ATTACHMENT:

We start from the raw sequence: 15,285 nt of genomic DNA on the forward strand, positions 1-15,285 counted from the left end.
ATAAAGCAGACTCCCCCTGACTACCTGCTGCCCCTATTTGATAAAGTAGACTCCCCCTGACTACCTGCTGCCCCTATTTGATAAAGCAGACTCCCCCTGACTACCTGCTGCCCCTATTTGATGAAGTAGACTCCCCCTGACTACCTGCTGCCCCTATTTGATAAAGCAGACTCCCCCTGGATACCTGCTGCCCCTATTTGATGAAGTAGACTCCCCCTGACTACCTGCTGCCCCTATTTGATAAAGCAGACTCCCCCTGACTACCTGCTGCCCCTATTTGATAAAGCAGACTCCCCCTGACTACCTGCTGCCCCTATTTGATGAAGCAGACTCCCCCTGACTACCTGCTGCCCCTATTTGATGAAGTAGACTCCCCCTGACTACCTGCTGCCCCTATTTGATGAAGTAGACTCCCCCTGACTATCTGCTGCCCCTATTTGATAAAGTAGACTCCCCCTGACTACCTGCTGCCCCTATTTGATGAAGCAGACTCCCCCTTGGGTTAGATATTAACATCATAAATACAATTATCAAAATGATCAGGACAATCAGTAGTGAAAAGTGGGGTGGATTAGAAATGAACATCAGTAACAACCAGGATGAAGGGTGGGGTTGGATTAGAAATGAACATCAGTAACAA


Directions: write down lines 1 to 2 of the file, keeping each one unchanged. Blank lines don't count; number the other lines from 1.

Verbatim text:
We start from the raw sequence: 15,285 nt of genomic DNA on the forward strand, positions 1-15,285 counted from the left end.
ATAAAGCAGACTCCCCCTGACTACCTGCTGCCCCTATTTGATAAAGTAGACTCCCCCTGACTACCTGCTGCCCCTATTTGATAAAGCAGACTCCCCCTGACTACCTGCTGCCCCTATTTGATGAAGTAGACTCCCCCTGACTACCTGCTGCCCCTATTTGATAAAGCAGACTCCCCCTGGATACCTGCTGCCCCTATTTGATGAAGTAGACTCCCCCTGACTACCTGCTGCCCCTATTTGATAAAGCAGACTCCCCCTGACTACCTGCTGCCCCTATTTGATAAAGCAGACTCCCCCTGACTACCTGCTGCCCCTATTTGATGAAGCAGACTCCCCCTGACTACCTGCTGCCCCTATTTGATGAAGTAGACTCCCCCTGACTACCTGCTGCCCCTATTTGATGAAGTAGACTCCCCCTGACTATCTGCTGCCCCTATTTGATAAAGTAGACTCCCCCTGACTACCTGCTGCCCCTATTTGATGAAGCAGACTCCCCCTTGGGTTAGATATTAACATCATAAATACAATTATCAAAATGATCAGGACAATCAGTAGTGAAAAGTGGGGTGGATTAGAAATGAACATCAGTAACAACCAGGATGAAGGGTGGGGTTGGATTAGAAATGAACATCAGTAACAA